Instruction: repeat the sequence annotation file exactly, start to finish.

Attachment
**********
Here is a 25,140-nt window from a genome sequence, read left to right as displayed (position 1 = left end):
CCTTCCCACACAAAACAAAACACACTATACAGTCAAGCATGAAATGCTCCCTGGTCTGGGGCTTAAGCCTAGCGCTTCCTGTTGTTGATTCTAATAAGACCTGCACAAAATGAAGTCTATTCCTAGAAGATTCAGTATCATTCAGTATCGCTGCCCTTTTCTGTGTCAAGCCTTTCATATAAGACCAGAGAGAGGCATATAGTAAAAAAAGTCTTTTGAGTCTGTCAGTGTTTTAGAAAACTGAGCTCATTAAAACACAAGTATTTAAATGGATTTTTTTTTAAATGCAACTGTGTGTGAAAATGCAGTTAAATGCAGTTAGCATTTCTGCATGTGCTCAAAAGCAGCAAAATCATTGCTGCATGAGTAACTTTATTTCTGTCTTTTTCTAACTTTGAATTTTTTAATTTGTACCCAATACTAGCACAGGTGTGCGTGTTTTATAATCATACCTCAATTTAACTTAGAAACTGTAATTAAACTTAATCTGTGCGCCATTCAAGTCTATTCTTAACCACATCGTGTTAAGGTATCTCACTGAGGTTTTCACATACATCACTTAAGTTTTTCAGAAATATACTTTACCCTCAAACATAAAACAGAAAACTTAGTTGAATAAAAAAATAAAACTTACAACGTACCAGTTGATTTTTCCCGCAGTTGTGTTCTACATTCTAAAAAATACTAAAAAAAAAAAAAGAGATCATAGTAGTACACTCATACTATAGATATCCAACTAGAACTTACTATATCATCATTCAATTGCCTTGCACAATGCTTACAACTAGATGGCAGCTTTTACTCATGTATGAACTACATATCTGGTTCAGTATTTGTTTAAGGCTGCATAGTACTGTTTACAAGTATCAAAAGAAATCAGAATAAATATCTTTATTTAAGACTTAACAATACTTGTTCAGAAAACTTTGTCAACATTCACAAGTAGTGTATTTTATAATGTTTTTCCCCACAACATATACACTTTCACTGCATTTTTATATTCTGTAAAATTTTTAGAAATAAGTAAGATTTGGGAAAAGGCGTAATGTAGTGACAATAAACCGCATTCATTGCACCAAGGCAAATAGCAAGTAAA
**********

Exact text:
Here is a 25,140-nt window from a genome sequence, read left to right as displayed (position 1 = left end):
CCTTCCCACACAAAACAAAACACACTATACAGTCAAGCATGAAATGCTCCCTGGTCTGGGGCTTAAGCCTAGCGCTTCCTGTTGTTGATTCTAATAAGACCTGCACAAAATGAAGTCTATTCCTAGAAGATTCAGTATCATTCAGTATCGCTGCCCTTTTCTGTGTCAAGCCTTTCATATAAGACCAGAGAGAGGCATATAGTAAAAAAAGTCTTTTGAGTCTGTCAGTGTTTTAGAAAACTGAGCTCATTAAAACACAAGTATTTAAATGGATTTTTTTTTAAATGCAACTGTGTGTGAAAATGCAGTTAAATGCAGTTAGCATTTCTGCATGTGCTCAAAAGCAGCAAAATCATTGCTGCATGAGTAACTTTATTTCTGTCTTTTTCTAACTTTGAATTTTTTAATTTGTACCCAATACTAGCACAGGTGTGCGTGTTTTATAATCATACCTCAATTTAACTTAGAAACTGTAATTAAACTTAATCTGTGCGCCATTCAAGTCTATTCTTAACCACATCGTGTTAAGGTATCTCACTGAGGTTTTCACATACATCACTTAAGTTTTTCAGAAATATACTTTACCCTCAAACATAAAACAGAAAACTTAGTTGAATAAAAAAATAAAACTTACAACGTACCAGTTGATTTTTCCCGCAGTTGTGTTCTACATTCTAAAAAATACTAAAAAAAAAAAAAGAGATCATAGTAGTACACTCATACTATAGATATCCAACTAGAACTTACTATATCATCATTCAATTGCCTTGCACAATGCTTACAACTAGATGGCAGCTTTTACTCATGTATGAACTACATATCTGGTTCAGTATTTGTTTAAGGCTGCATAGTACTGTTTACAAGTATCAAAAGAAATCAGAATAAATATCTTTATTTAAGACTTAACAATACTTGTTCAGAAAACTTTGTCAACATTCACAAGTAGTGTATTTTATAATGTTTTTCCCCACAACATATACACTTTCACTGCATTTTTATATTCTGTAAAATTTTTAGAAATAAGTAAGATTTGGGAAAAGGCGTAATGTAGTGACAATAAACCGCATTCATTGCACCAAGGCAAATAGCAAGTAAA